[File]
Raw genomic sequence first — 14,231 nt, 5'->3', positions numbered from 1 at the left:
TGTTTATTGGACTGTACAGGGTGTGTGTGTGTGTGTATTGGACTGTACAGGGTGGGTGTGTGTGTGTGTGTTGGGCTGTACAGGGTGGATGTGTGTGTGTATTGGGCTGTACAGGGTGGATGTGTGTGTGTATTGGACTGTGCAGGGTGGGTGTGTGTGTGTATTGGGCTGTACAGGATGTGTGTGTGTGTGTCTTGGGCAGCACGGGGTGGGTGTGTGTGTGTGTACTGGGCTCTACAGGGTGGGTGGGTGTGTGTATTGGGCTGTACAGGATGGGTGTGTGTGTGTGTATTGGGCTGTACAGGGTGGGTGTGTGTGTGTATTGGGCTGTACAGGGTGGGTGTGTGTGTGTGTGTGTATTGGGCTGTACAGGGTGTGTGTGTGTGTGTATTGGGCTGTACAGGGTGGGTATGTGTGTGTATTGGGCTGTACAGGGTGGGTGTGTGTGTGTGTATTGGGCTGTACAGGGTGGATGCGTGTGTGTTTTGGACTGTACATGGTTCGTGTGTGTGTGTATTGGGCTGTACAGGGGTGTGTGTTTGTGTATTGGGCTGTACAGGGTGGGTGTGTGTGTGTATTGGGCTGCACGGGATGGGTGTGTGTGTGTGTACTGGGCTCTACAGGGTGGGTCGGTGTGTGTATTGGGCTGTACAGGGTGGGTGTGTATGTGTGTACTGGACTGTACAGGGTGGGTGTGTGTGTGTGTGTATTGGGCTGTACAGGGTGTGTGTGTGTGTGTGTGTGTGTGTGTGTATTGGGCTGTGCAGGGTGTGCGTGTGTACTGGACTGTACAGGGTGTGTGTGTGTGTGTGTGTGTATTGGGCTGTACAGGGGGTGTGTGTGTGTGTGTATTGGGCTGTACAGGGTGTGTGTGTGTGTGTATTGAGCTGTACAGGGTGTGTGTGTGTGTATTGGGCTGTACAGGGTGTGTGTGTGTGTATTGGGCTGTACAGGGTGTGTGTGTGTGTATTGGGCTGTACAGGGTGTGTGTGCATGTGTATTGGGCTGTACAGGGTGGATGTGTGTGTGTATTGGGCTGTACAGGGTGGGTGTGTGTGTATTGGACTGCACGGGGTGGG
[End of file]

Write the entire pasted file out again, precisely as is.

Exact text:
Raw genomic sequence first — 14,231 nt, 5'->3', positions numbered from 1 at the left:
TGTTTATTGGACTGTACAGGGTGTGTGTGTGTGTGTATTGGACTGTACAGGGTGGGTGTGTGTGTGTGTGTTGGGCTGTACAGGGTGGATGTGTGTGTGTATTGGGCTGTACAGGGTGGATGTGTGTGTGTATTGGACTGTGCAGGGTGGGTGTGTGTGTGTATTGGGCTGTACAGGATGTGTGTGTGTGTGTCTTGGGCAGCACGGGGTGGGTGTGTGTGTGTGTACTGGGCTCTACAGGGTGGGTGGGTGTGTGTATTGGGCTGTACAGGATGGGTGTGTGTGTGTGTATTGGGCTGTACAGGGTGGGTGTGTGTGTGTATTGGGCTGTACAGGGTGGGTGTGTGTGTGTGTGTGTATTGGGCTGTACAGGGTGTGTGTGTGTGTGTATTGGGCTGTACAGGGTGGGTATGTGTGTGTATTGGGCTGTACAGGGTGGGTGTGTGTGTGTGTATTGGGCTGTACAGGGTGGATGCGTGTGTGTTTTGGACTGTACATGGTTCGTGTGTGTGTGTATTGGGCTGTACAGGGGTGTGTGTTTGTGTATTGGGCTGTACAGGGTGGGTGTGTGTGTGTATTGGGCTGCACGGGATGGGTGTGTGTGTGTGTACTGGGCTCTACAGGGTGGGTCGGTGTGTGTATTGGGCTGTACAGGGTGGGTGTGTATGTGTGTACTGGACTGTACAGGGTGGGTGTGTGTGTGTGTGTATTGGGCTGTACAGGGTGTGTGTGTGTGTGTGTGTGTGTGTGTGTATTGGGCTGTGCAGGGTGTGCGTGTGTACTGGACTGTACAGGGTGTGTGTGTGTGTGTGTGTGTATTGGGCTGTACAGGGGGTGTGTGTGTGTGTGTATTGGGCTGTACAGGGTGTGTGTGTGTGTGTATTGAGCTGTACAGGGTGTGTGTGTGTGTATTGGGCTGTACAGGGTGTGTGTGTGTGTATTGGGCTGTACAGGGTGTGTGTGTGTGTATTGGGCTGTACAGGGTGTGTGTGCATGTGTATTGGGCTGTACAGGGTGGATGTGTGTGTGTATTGGGCTGTACAGGGTGGGTGTGTGTGTATTGGACTGCACGGGGTGGG